Some archery coaches are active as volunteers with teams and organizations, and some conduct archery classes as a sports business. Both are great reasons to coach. There are several ways to earn an income from archery coaching:
Teaching Recreational Archery Classes
Recreation agencies often hire qualified independent contractors to conduct archery classes that the agency promotes throughout their communities. An archery instructor signs on with the agency, brings equipment to the class the agency schedules and conducts the class, then splits the proceeds with the agency.
Teaching Instructor Training Classes
Thousands of new basic instructors are taught each year by upper level instructors and coaches on behalf of their respective national organizations. These organizations often facilitate instructor training courses for the staff of schools, camps, rec agencies, and then contact a nearby upper level course instructor to teach it. The course instructor often sets their own rate based on local standards or ability. Once a client relationship has been formed, it’s common for the client to contact the course instructor repeatedly for future instructor trainings.
Becoming a Paid Individual or Team Coach
Instructors and coaches who have proven themselves with their abilities are sometimes offered paid positions as a team coach or individual coach. This may be an hourly payment, or assignment to help conduct a specialty training camp or event. Each country participating in the Olympics generally employs an elite national archery coach that leads their national training programs for their archers.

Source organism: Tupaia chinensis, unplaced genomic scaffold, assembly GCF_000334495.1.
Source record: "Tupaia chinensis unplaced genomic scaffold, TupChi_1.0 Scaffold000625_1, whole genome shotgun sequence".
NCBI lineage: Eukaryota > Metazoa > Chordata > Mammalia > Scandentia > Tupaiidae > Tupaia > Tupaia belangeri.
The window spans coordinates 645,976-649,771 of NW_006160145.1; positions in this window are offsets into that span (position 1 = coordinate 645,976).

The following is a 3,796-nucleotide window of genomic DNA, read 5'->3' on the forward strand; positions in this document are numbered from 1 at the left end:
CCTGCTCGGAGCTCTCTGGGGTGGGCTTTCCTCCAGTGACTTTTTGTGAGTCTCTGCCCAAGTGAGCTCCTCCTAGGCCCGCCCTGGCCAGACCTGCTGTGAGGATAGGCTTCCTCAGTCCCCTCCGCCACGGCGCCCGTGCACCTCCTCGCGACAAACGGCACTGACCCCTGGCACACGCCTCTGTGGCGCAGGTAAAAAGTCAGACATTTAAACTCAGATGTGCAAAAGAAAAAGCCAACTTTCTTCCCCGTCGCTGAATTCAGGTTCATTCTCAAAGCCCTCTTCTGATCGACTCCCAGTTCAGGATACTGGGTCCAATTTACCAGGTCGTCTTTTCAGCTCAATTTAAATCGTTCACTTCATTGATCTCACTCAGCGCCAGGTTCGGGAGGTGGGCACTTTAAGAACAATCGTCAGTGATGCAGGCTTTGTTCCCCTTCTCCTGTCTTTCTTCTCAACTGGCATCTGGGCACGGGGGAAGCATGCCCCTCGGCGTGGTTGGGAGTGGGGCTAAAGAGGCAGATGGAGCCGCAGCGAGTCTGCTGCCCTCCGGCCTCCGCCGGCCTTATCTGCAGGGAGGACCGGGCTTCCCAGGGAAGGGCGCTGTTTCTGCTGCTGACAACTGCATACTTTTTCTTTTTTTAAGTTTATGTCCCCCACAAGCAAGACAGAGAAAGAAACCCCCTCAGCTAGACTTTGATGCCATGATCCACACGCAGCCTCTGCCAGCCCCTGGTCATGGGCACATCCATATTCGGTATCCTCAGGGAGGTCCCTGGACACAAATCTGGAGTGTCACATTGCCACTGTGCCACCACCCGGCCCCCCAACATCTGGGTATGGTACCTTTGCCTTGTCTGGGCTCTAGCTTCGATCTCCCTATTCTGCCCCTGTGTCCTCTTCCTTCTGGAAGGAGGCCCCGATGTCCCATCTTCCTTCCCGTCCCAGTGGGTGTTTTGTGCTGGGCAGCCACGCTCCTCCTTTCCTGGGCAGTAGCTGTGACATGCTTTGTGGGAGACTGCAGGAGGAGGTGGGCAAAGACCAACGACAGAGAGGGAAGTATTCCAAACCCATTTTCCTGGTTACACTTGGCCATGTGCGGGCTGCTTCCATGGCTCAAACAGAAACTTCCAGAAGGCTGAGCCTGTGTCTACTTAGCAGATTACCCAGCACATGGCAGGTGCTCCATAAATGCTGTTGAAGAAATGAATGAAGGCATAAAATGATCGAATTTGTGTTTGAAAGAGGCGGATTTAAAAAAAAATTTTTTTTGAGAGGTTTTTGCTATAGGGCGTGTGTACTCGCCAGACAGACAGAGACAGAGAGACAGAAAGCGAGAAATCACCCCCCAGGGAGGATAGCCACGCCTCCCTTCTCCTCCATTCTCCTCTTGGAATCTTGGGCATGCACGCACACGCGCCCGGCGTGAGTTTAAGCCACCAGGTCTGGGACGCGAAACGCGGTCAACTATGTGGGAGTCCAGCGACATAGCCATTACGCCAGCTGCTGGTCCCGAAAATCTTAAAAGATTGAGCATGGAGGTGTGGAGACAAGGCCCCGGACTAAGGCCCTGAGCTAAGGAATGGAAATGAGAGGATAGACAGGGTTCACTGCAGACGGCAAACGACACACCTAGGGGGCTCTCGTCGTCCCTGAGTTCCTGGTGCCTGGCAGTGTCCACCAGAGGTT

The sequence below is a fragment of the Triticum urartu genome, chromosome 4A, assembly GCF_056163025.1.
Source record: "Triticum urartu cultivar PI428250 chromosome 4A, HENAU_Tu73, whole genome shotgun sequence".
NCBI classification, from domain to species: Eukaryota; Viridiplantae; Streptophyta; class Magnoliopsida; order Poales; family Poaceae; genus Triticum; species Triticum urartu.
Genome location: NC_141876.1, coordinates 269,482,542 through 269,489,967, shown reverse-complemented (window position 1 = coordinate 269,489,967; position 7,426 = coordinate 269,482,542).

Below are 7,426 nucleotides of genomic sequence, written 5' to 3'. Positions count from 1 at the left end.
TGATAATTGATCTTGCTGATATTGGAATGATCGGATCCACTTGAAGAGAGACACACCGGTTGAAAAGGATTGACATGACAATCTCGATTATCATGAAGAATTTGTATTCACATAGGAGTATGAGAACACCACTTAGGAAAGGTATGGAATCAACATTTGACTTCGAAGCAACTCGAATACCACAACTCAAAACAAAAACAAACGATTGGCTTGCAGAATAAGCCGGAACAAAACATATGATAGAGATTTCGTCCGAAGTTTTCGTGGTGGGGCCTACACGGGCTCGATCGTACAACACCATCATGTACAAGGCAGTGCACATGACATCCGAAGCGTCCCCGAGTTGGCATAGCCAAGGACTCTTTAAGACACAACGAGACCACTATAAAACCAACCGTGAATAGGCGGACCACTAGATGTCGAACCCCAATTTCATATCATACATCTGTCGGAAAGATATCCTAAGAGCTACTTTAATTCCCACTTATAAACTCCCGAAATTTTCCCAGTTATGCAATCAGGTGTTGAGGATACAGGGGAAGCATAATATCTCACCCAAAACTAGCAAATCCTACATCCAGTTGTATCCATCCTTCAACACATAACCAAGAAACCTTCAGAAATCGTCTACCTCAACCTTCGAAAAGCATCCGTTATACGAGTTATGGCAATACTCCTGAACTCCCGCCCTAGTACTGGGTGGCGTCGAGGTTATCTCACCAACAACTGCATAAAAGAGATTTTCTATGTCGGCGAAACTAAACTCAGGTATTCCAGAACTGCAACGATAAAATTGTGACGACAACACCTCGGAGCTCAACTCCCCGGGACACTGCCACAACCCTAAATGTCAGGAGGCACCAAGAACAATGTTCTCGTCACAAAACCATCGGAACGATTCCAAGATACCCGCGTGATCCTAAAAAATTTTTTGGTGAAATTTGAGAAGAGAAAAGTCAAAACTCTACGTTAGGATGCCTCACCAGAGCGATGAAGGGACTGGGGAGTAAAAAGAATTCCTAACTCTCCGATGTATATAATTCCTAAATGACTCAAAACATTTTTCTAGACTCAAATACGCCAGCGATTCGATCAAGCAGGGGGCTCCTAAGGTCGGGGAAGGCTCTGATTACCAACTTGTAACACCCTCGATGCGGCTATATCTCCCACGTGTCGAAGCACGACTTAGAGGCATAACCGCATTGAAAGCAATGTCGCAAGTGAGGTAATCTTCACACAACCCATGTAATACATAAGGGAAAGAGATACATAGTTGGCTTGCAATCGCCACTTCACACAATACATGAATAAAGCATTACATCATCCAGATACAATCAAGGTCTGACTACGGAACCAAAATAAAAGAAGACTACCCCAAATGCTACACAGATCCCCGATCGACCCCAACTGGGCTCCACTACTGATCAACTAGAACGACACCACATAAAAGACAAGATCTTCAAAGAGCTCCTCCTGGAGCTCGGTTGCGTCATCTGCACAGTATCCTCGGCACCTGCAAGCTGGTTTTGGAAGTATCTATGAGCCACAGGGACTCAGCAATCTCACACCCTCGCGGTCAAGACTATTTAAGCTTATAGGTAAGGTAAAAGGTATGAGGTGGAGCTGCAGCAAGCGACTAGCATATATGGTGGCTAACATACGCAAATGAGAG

Archery events take place in some terrific locations across the country and around the world. Coaches sometimes travel with their archers or teams, or are hired to assist with the events themselves. Time permitting, these can turn into working vacations with some once-in-a-lifetime opportunities to see sights, and be with people you may never get to meet.
Work with Athletes
A tournament archer needs to focus on their event performance often times at the expense of everything else around them—no matter what their level of expertise. A coach can make all the difference by acting as mentor, equipment inspector, travel agent—you name it. The archer may be the one on the podium, but they’ll have you to thank for it.
Work with Children
Archery is one of those rare activities that can teach a child what it feels like to be successful at something. There are few greater rewards than being there with them when that child shoots their first bullseye. Archery has been proven to raise self-esteem, and to improve learning and awareness in other outdoor activities. Archery is the second leading favorite summer camp activity after swimming, and for good reason—it’s just plain fun for kids!
Archery clubs and local events couldn’t exist without volunteers. Coaches are often on the front lines helping organizers host events for the public and for other beginners. Nationally, coaches may be recruited by a national organization to volunteer their time and expertise to help conduct youth camps or other events for the good of the sport.